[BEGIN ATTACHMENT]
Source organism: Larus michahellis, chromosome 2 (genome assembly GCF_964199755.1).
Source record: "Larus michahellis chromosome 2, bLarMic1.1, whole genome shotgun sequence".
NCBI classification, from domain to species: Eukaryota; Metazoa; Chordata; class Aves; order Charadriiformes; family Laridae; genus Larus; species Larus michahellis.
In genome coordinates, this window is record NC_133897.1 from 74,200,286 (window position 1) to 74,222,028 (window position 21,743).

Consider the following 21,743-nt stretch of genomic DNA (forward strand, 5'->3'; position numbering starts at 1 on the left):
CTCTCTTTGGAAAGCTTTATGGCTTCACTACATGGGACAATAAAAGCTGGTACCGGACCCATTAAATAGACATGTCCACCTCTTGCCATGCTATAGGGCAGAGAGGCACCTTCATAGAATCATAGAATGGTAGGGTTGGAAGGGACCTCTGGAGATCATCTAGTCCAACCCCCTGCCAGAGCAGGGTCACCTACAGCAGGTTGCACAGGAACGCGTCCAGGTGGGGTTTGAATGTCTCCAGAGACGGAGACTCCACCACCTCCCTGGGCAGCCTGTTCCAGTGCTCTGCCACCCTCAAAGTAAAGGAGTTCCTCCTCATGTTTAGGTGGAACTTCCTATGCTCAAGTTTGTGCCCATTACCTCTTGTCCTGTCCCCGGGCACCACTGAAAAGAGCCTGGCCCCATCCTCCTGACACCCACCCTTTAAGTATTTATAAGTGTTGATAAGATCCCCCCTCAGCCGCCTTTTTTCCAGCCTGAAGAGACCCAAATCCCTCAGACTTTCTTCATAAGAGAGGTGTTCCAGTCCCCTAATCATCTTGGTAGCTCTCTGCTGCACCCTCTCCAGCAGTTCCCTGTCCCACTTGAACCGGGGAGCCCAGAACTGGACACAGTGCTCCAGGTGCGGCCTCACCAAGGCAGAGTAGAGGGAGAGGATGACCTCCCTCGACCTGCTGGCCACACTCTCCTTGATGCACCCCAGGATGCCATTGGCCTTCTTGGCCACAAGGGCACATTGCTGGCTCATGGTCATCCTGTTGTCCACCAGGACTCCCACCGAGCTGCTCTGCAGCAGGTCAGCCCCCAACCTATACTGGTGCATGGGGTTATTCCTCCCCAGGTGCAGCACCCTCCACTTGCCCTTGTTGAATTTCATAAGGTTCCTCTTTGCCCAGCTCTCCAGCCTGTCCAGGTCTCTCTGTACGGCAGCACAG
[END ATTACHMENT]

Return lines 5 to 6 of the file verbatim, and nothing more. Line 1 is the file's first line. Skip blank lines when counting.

Consider the following 21,743-nt stretch of genomic DNA (forward strand, 5'->3'; position numbering starts at 1 on the left):
CTCTCTTTGGAAAGCTTTATGGCTTCACTACATGGGACAATAAAAGCTGGTACCGGACCCATTAAATAGACATGTCCACCTCTTGCCATGCTATAGGGCAGAGAGGCACCTTCATAGAATCATAGAATGGTAGGGTTGGAAGGGACCTCTGGAGATCATCTAGTCCAACCCCCTGCCAGAGCAGGGTCACCTACAGCAGGTTGCACAGGAACGCGTCCAGGTGGGGTTTGAATGTCTCCAGAGACGGAGACTCCACCACCTCCCTGGGCAGCCTGTTCCAGTGCTCTGCCACCCTCAAAGTAAAGGAGTTCCTCCTCATGTTTAGGTGGAACTTCCTATGCTCAAGTTTGTGCCCATTACCTCTTGTCCTGTCCCCGGGCACCACTGAAAAGAGCCTGGCCCCATCCTCCTGACACCCACCCTTTAAGTATTTATAAGTGTTGATAAGATCCCCCCTCAGCCGCCTTTTTTCCAGCCTGAAGAGACCCAAATCCCTCAGACTTTCTTCATAAGAGAGGTGTTCCAGTCCCCTAATCATCTTGGTAGCTCTCTGCTGCACCCTCTCCAGCAGTTCCCTGTCCCACTTGAACCGGGGAGCCCAGAACTGGACACAGTGCTCCAGGTGCGGCCTCACCAAGGCAGAGTAGAGGGAGAGGATGACCTCCCTCGACCTGCTGGCCACACTCTCCTTGATGCACCCCAGGATGCCATTGGCCTTCTTGGCCACAAGGGCACATTGCTGGCTCATGGTCATCCTGTTGTCCACCAGGACTCCCACCGAGCTGCTCTGCAGCAGGTCAGCCCCCAACCTATACTGGTGCATGGGGTTATTCCTCCCCAGGTGCAGCACCCTCCACTTGCCCTTGTTGAATTTCATAAGGTTCCTCTTTGCCCAGCTCTCCAGCCTGTCCAGGTCTCTCTGTACGGCAGCACAG